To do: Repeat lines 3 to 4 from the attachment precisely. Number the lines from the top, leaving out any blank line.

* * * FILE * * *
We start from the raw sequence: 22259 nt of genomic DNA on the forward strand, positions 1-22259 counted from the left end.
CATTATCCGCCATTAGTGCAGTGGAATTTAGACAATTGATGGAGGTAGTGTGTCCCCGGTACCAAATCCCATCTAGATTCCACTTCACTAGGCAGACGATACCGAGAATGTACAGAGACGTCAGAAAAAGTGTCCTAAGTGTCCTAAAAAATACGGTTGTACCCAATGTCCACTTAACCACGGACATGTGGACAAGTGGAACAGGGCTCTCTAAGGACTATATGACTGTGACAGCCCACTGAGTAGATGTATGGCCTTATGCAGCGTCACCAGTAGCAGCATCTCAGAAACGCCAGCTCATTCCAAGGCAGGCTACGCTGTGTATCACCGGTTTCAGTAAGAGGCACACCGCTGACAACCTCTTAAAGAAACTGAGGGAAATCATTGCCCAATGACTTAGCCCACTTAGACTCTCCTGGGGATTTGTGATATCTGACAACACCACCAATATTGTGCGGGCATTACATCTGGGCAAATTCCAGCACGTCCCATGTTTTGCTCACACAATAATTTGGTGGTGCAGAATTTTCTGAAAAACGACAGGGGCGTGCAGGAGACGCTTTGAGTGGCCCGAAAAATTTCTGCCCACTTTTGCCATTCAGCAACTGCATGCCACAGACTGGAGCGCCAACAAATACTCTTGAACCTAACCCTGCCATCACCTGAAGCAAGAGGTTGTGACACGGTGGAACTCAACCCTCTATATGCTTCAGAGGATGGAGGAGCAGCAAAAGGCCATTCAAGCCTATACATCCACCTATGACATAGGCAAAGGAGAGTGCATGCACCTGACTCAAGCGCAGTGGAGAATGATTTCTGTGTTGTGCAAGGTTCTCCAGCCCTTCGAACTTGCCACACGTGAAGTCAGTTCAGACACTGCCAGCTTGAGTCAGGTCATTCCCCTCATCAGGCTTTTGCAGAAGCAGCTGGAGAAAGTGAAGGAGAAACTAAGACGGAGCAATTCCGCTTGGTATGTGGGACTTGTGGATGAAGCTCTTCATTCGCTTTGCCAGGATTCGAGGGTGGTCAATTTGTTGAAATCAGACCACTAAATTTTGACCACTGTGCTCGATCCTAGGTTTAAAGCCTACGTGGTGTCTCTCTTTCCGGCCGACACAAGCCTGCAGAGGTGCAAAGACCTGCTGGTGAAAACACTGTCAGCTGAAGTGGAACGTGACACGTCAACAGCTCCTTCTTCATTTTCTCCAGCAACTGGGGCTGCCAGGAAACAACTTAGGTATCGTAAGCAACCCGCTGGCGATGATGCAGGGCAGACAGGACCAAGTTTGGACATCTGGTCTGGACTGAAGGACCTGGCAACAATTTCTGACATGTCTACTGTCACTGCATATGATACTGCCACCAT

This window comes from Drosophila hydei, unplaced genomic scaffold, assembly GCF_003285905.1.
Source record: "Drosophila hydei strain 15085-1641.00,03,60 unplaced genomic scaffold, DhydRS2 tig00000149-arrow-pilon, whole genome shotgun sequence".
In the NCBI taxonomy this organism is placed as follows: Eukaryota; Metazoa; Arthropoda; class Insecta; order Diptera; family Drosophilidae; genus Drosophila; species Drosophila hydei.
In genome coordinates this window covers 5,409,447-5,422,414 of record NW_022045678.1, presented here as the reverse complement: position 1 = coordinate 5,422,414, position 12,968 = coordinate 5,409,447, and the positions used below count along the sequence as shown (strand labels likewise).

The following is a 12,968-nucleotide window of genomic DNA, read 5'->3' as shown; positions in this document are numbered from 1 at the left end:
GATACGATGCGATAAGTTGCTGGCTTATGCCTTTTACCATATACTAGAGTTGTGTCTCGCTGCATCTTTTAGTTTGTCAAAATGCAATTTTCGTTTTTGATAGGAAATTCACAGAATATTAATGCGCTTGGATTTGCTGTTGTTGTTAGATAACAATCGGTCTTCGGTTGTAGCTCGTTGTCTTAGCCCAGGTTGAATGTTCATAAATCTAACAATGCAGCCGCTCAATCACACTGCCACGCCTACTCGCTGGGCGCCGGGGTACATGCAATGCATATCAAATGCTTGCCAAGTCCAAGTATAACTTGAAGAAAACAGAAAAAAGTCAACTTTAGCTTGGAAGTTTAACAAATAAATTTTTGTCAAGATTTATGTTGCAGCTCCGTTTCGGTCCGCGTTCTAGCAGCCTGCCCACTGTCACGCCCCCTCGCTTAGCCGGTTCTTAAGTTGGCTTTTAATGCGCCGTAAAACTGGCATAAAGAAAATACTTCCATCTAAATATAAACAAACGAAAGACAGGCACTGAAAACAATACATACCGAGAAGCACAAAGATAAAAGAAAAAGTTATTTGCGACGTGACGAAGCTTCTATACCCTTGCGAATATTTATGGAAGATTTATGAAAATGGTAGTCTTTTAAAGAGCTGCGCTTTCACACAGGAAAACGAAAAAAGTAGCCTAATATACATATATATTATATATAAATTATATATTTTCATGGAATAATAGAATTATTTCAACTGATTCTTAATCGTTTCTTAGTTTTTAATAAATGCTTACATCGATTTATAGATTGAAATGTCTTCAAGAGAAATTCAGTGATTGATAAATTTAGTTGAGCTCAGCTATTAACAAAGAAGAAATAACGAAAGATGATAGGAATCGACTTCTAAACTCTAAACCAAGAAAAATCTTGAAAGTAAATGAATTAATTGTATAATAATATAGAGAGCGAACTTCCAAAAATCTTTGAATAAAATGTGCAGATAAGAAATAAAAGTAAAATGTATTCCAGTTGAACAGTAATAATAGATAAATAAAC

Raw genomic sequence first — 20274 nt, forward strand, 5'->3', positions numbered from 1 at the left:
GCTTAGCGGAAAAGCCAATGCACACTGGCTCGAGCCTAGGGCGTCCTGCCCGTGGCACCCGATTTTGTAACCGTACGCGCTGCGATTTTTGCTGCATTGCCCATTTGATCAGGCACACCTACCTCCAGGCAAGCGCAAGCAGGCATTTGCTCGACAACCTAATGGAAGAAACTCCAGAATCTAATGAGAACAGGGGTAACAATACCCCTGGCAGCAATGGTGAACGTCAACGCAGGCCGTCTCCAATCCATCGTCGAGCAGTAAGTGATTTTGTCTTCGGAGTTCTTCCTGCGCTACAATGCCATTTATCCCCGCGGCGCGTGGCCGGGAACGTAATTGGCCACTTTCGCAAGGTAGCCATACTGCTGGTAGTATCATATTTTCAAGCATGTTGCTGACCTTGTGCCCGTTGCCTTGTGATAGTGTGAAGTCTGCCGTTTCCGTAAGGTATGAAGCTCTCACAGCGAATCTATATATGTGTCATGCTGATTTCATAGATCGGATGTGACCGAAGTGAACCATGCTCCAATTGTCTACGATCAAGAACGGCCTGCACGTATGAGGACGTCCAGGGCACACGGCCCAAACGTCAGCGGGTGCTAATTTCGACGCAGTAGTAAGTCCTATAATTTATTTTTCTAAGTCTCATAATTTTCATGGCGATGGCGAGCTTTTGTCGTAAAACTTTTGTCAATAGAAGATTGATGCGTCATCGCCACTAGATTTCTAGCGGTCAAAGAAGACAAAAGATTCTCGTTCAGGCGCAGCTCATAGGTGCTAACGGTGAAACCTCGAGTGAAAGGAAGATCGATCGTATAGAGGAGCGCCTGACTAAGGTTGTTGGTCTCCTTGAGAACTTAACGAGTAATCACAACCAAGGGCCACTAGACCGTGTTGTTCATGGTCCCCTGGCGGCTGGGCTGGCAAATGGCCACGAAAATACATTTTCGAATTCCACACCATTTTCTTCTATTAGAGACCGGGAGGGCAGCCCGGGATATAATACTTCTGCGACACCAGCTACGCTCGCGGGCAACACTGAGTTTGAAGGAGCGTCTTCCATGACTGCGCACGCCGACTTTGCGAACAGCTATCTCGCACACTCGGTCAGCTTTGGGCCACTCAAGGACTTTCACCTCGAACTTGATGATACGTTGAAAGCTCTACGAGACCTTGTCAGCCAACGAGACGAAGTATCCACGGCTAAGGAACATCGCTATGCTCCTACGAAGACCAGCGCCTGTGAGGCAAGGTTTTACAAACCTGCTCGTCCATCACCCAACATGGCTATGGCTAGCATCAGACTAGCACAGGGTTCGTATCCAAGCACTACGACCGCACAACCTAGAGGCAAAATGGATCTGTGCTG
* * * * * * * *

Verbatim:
This window comes from Drosophila hydei, unplaced genomic scaffold, assembly GCF_003285905.1.
Source record: "Drosophila hydei strain 15085-1641.00,03,60 unplaced genomic scaffold, DhydRS2 tig00000149-arrow-pilon, whole genome shotgun sequence".